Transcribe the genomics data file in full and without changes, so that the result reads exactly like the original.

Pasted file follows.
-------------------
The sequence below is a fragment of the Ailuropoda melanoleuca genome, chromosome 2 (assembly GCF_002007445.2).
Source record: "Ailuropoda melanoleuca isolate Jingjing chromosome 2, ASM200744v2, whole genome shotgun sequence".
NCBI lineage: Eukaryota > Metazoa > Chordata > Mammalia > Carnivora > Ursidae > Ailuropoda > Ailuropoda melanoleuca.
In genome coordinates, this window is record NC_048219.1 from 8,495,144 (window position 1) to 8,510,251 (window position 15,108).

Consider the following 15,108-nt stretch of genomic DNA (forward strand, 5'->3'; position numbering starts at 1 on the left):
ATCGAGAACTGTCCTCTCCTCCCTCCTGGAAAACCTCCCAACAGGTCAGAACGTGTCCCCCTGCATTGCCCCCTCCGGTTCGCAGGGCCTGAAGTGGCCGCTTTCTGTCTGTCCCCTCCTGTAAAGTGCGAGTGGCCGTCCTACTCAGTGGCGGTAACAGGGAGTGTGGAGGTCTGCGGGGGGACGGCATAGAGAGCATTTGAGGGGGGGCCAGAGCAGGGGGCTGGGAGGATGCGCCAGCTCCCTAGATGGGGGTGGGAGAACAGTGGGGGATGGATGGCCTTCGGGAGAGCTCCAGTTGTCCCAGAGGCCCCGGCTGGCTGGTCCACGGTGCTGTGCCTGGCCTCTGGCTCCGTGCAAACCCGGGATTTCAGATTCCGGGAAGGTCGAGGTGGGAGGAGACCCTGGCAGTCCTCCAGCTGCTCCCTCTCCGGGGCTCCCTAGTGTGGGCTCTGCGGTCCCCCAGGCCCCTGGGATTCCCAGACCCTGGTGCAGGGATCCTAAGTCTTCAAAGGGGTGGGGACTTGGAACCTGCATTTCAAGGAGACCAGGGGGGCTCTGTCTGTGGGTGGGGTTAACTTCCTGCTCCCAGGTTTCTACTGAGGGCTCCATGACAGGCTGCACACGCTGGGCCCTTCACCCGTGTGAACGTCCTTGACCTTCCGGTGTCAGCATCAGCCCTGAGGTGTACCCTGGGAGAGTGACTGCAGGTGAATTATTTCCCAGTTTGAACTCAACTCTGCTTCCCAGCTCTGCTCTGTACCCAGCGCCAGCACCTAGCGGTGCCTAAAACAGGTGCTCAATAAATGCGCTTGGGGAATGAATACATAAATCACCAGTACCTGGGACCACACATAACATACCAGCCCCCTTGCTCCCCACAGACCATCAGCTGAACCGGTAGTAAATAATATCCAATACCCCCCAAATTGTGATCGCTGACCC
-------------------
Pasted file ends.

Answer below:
The sequence below is a fragment of the Ailuropoda melanoleuca genome, chromosome 2 (assembly GCF_002007445.2).
Source record: "Ailuropoda melanoleuca isolate Jingjing chromosome 2, ASM200744v2, whole genome shotgun sequence".
NCBI lineage: Eukaryota > Metazoa > Chordata > Mammalia > Carnivora > Ursidae > Ailuropoda > Ailuropoda melanoleuca.
In genome coordinates, this window is record NC_048219.1 from 8,495,144 (window position 1) to 8,510,251 (window position 15,108).

Consider the following 15,108-nt stretch of genomic DNA (forward strand, 5'->3'; position numbering starts at 1 on the left):
ATCGAGAACTGTCCTCTCCTCCCTCCTGGAAAACCTCCCAACAGGTCAGAACGTGTCCCCCTGCATTGCCCCCTCCGGTTCGCAGGGCCTGAAGTGGCCGCTTTCTGTCTGTCCCCTCCTGTAAAGTGCGAGTGGCCGTCCTACTCAGTGGCGGTAACAGGGAGTGTGGAGGTCTGCGGGGGGACGGCATAGAGAGCATTTGAGGGGGGGCCAGAGCAGGGGGCTGGGAGGATGCGCCAGCTCCCTAGATGGGGGTGGGAGAACAGTGGGGGATGGATGGCCTTCGGGAGAGCTCCAGTTGTCCCAGAGGCCCCGGCTGGCTGGTCCACGGTGCTGTGCCTGGCCTCTGGCTCCGTGCAAACCCGGGATTTCAGATTCCGGGAAGGTCGAGGTGGGAGGAGACCCTGGCAGTCCTCCAGCTGCTCCCTCTCCGGGGCTCCCTAGTGTGGGCTCTGCGGTCCCCCAGGCCCCTGGGATTCCCAGACCCTGGTGCAGGGATCCTAAGTCTTCAAAGGGGTGGGGACTTGGAACCTGCATTTCAAGGAGACCAGGGGGGCTCTGTCTGTGGGTGGGGTTAACTTCCTGCTCCCAGGTTTCTACTGAGGGCTCCATGACAGGCTGCACACGCTGGGCCCTTCACCCGTGTGAACGTCCTTGACCTTCCGGTGTCAGCATCAGCCCTGAGGTGTACCCTGGGAGAGTGACTGCAGGTGAATTATTTCCCAGTTTGAACTCAACTCTGCTTCCCAGCTCTGCTCTGTACCCAGCGCCAGCACCTAGCGGTGCCTAAAACAGGTGCTCAATAAATGCGCTTGGGGAATGAATACATAAATCACCAGTACCTGGGACCACACATAACATACCAGCCCCCTTGCTCCCCACAGACCATCAGCTGAACCGGTAGTAAATAATATCCAATACCCCCCAAATTGTGATCGCTGACCC